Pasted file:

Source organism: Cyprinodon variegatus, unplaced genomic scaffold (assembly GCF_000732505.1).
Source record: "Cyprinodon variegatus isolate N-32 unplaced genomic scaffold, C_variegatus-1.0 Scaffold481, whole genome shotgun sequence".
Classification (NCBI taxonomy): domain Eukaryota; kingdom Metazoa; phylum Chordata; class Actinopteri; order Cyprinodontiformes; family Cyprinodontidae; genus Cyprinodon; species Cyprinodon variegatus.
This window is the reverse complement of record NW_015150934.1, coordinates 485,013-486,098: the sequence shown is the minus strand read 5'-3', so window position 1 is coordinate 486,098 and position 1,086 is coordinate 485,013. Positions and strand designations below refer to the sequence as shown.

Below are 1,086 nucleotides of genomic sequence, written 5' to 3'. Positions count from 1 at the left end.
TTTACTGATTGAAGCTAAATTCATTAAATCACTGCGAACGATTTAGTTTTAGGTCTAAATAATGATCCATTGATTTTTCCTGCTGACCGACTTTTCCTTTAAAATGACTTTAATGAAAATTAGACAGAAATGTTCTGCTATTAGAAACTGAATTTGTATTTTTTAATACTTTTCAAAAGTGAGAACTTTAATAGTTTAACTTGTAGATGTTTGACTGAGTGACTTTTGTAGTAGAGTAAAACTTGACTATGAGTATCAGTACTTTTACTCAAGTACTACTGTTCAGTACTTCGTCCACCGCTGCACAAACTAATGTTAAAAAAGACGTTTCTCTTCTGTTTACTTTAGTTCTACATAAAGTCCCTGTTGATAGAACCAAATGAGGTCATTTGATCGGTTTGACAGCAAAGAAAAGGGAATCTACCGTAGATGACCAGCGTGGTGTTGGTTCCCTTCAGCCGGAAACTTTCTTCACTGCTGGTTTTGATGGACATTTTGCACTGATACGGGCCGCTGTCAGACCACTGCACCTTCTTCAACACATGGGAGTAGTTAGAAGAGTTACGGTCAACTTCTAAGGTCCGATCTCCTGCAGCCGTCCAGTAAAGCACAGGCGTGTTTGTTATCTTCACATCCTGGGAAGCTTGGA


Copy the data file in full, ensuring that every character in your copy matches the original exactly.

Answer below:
Source organism: Cyprinodon variegatus, unplaced genomic scaffold (assembly GCF_000732505.1).
Source record: "Cyprinodon variegatus isolate N-32 unplaced genomic scaffold, C_variegatus-1.0 Scaffold481, whole genome shotgun sequence".
Classification (NCBI taxonomy): domain Eukaryota; kingdom Metazoa; phylum Chordata; class Actinopteri; order Cyprinodontiformes; family Cyprinodontidae; genus Cyprinodon; species Cyprinodon variegatus.
This window is the reverse complement of record NW_015150934.1, coordinates 485,013-486,098: the sequence shown is the minus strand read 5'-3', so window position 1 is coordinate 486,098 and position 1,086 is coordinate 485,013. Positions and strand designations below refer to the sequence as shown.

Below are 1,086 nucleotides of genomic sequence, written 5' to 3'. Positions count from 1 at the left end.
TTTACTGATTGAAGCTAAATTCATTAAATCACTGCGAACGATTTAGTTTTAGGTCTAAATAATGATCCATTGATTTTTCCTGCTGACCGACTTTTCCTTTAAAATGACTTTAATGAAAATTAGACAGAAATGTTCTGCTATTAGAAACTGAATTTGTATTTTTTAATACTTTTCAAAAGTGAGAACTTTAATAGTTTAACTTGTAGATGTTTGACTGAGTGACTTTTGTAGTAGAGTAAAACTTGACTATGAGTATCAGTACTTTTACTCAAGTACTACTGTTCAGTACTTCGTCCACCGCTGCACAAACTAATGTTAAAAAAGACGTTTCTCTTCTGTTTACTTTAGTTCTACATAAAGTCCCTGTTGATAGAACCAAATGAGGTCATTTGATCGGTTTGACAGCAAAGAAAAGGGAATCTACCGTAGATGACCAGCGTGGTGTTGGTTCCCTTCAGCCGGAAACTTTCTTCACTGCTGGTTTTGATGGACATTTTGCACTGATACGGGCCGCTGTCAGACCACTGCACCTTCTTCAACACATGGGAGTAGTTAGAAGAGTTACGGTCAACTTCTAAGGTCCGATCTCCTGCAGCCGTCCAGTAAAGCACAGGCGTGTTTGTTATCTTCACATCCTGGGAAGCTTGGA